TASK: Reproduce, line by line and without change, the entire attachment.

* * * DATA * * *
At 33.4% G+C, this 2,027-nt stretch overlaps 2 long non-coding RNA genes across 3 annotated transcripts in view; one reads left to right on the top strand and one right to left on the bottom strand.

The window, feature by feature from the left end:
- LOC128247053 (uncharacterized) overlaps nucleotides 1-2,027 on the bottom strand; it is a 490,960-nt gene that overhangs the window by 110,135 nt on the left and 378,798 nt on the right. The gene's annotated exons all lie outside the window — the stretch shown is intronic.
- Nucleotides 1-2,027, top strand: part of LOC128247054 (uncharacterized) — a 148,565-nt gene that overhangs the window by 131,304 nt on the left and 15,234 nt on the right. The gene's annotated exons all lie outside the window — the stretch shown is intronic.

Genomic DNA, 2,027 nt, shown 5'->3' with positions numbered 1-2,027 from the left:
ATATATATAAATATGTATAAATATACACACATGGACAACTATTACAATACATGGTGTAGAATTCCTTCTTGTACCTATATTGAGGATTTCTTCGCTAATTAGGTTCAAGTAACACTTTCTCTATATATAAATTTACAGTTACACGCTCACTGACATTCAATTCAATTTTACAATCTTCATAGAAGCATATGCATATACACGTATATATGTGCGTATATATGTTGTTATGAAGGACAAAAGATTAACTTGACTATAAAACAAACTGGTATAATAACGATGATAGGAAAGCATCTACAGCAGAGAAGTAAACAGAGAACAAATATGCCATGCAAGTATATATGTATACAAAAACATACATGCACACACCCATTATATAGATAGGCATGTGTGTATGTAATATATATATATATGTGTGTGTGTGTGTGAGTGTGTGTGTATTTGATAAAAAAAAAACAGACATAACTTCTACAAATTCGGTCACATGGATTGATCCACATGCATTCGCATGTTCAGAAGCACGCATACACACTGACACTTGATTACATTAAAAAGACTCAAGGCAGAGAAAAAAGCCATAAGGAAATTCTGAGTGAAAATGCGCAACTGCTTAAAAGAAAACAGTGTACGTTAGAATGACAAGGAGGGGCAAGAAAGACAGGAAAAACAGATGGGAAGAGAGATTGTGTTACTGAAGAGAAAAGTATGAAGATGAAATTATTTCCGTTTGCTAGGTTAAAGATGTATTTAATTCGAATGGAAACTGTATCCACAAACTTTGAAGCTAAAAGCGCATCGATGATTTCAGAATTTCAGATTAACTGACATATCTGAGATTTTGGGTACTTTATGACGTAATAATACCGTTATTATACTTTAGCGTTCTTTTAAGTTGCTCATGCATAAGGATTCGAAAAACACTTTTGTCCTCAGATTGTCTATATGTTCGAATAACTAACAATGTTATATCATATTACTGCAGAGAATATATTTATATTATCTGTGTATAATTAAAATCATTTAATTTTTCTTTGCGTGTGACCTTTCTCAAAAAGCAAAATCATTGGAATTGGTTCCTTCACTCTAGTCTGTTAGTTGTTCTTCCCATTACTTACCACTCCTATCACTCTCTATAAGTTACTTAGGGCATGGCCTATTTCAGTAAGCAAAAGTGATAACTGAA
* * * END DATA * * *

At 33.4% G+C, this 2,027-nt stretch overlaps 2 long non-coding RNA genes across 3 annotated transcripts in view; one reads left to right on the top strand and one right to left on the bottom strand.

The window, feature by feature from the left end:
- LOC128247053 (uncharacterized) overlaps nucleotides 1-2,027 on the bottom strand; it is a 490,960-nt gene that overhangs the window by 110,135 nt on the left and 378,798 nt on the right. The gene's annotated exons all lie outside the window — the stretch shown is intronic.
- Nucleotides 1-2,027, top strand: part of LOC128247054 (uncharacterized) — a 148,565-nt gene that overhangs the window by 131,304 nt on the left and 15,234 nt on the right. The gene's annotated exons all lie outside the window — the stretch shown is intronic.

Genomic DNA, 2,027 nt, shown 5'->3' with positions numbered 1-2,027 from the left:
ATATATATAAATATGTATAAATATACACACATGGACAACTATTACAATACATGGTGTAGAATTCCTTCTTGTACCTATATTGAGGATTTCTTCGCTAATTAGGTTCAAGTAACACTTTCTCTATATATAAATTTACAGTTACACGCTCACTGACATTCAATTCAATTTTACAATCTTCATAGAAGCATATGCATATACACGTATATATGTGCGTATATATGTTGTTATGAAGGACAAAAGATTAACTTGACTATAAAACAAACTGGTATAATAACGATGATAGGAAAGCATCTACAGCAGAGAAGTAAACAGAGAACAAATATGCCATGCAAGTATATATGTATACAAAAACATACATGCACACACCCATTATATAGATAGGCATGTGTGTATGTAATATATATATATATGTGTGTGTGTGTGTGAGTGTGTGTGTATTTGATAAAAAAAAAACAGACATAACTTCTACAAATTCGGTCACATGGATTGATCCACATGCATTCGCATGTTCAGAAGCACGCATACACACTGACACTTGATTACATTAAAAAGACTCAAGGCAGAGAAAAAAGCCATAAGGAAATTCTGAGTGAAAATGCGCAACTGCTTAAAAGAAAACAGTGTACGTTAGAATGACAAGGAGGGGCAAGAAAGACAGGAAAAACAGATGGGAAGAGAGATTGTGTTACTGAAGAGAAAAGTATGAAGATGAAATTATTTCCGTTTGCTAGGTTAAAGATGTATTTAATTCGAATGGAAACTGTATCCACAAACTTTGAAGCTAAAAGCGCATCGATGATTTCAGAATTTCAGATTAACTGACATATCTGAGATTTTGGGTACTTTATGACGTAATAATACCGTTATTATACTTTAGCGTTCTTTTAAGTTGCTCATGCATAAGGATTCGAAAAACACTTTTGTCCTCAGATTGTCTATATGTTCGAATAACTAACAATGTTATATCATATTACTGCAGAGAATATATTTATATTATCTGTGTATAATTAAAATCATTTAATTTTTCTTTGCGTGTGACCTTTCTCAAAAAGCAAAATCATTGGAATTGGTTCCTTCACTCTAGTCTGTTAGTTGTTCTTCCCATTACTTACCACTCCTATCACTCTCTATAAGTTACTTAGGGCATGGCCTATTTCAGTAAGCAAAAGTGATAACTGAA